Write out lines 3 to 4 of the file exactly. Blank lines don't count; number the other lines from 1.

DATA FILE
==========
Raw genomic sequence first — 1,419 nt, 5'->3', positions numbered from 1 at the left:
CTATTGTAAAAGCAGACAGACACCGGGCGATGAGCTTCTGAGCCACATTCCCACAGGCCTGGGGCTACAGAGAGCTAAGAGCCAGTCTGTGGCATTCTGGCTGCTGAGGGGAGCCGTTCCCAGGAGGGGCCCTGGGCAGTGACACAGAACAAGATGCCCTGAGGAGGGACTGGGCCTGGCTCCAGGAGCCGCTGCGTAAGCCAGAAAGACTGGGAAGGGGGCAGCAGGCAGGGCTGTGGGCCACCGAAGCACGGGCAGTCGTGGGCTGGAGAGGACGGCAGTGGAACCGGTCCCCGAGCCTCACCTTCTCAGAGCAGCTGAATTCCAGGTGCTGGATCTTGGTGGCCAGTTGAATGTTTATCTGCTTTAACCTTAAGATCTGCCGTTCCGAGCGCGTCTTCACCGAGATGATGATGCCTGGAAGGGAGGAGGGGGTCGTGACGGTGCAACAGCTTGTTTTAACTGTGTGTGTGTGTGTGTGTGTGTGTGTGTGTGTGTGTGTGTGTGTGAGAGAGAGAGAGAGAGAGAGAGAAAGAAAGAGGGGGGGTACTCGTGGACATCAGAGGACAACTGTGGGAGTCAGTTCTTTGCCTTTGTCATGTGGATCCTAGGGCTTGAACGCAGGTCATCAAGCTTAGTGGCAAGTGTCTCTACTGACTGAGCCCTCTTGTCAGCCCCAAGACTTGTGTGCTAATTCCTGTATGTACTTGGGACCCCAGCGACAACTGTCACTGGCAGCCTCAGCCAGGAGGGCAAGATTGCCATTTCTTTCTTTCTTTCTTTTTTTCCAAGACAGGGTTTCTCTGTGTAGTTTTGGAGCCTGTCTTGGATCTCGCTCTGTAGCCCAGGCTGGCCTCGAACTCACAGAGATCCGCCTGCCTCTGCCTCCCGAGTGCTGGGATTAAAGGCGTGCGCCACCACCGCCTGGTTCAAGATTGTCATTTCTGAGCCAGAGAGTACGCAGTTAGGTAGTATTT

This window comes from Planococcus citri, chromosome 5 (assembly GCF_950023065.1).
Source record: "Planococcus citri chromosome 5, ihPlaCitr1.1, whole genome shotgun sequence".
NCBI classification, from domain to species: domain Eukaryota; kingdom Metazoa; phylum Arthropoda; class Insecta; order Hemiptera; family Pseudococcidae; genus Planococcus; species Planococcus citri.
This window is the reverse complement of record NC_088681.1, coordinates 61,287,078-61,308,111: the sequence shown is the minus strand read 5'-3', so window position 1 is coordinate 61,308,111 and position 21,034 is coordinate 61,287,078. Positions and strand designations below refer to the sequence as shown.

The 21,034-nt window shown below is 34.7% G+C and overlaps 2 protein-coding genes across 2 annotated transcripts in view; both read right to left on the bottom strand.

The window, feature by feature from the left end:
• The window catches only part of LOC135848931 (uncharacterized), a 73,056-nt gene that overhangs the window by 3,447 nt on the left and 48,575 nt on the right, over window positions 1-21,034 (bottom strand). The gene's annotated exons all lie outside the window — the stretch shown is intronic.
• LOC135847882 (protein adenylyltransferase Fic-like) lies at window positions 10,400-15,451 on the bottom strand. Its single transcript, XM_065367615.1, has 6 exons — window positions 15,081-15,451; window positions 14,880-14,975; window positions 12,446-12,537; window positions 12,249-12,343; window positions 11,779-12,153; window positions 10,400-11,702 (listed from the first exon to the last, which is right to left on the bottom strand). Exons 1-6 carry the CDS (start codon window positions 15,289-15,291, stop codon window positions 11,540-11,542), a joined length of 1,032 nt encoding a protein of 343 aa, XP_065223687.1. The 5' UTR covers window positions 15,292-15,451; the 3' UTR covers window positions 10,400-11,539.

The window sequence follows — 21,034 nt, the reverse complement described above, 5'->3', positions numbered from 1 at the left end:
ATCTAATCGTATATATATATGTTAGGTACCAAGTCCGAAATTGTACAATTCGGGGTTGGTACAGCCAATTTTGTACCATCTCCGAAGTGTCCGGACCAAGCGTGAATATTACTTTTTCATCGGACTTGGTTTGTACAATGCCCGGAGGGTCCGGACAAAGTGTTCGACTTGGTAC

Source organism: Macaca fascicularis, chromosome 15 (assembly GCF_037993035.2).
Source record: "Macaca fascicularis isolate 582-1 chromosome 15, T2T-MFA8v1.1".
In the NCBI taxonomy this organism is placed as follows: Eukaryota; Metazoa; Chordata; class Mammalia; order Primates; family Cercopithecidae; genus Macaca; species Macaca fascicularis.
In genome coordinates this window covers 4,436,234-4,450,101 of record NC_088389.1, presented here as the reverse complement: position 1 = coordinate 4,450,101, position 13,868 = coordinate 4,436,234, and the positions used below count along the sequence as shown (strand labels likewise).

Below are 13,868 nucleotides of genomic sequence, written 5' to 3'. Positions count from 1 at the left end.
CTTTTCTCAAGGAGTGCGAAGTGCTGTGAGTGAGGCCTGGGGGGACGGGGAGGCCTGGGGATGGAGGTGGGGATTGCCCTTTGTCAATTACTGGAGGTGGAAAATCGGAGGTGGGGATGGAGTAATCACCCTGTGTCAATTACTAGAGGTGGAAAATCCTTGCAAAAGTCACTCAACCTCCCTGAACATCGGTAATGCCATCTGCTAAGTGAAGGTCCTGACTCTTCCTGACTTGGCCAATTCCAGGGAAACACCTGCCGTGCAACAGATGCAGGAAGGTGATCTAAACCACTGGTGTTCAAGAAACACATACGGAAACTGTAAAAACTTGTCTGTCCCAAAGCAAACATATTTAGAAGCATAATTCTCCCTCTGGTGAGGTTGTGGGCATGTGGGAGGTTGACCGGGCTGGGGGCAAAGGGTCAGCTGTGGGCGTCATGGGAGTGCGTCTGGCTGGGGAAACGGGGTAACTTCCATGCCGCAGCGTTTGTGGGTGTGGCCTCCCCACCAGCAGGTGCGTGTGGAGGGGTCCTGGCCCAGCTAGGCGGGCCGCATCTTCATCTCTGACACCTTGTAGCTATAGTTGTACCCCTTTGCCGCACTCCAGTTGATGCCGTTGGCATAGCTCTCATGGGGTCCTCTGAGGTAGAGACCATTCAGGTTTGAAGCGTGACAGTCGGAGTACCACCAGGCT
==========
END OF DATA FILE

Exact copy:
This window comes from Planococcus citri, chromosome 5 (assembly GCF_950023065.1).
Source record: "Planococcus citri chromosome 5, ihPlaCitr1.1, whole genome shotgun sequence".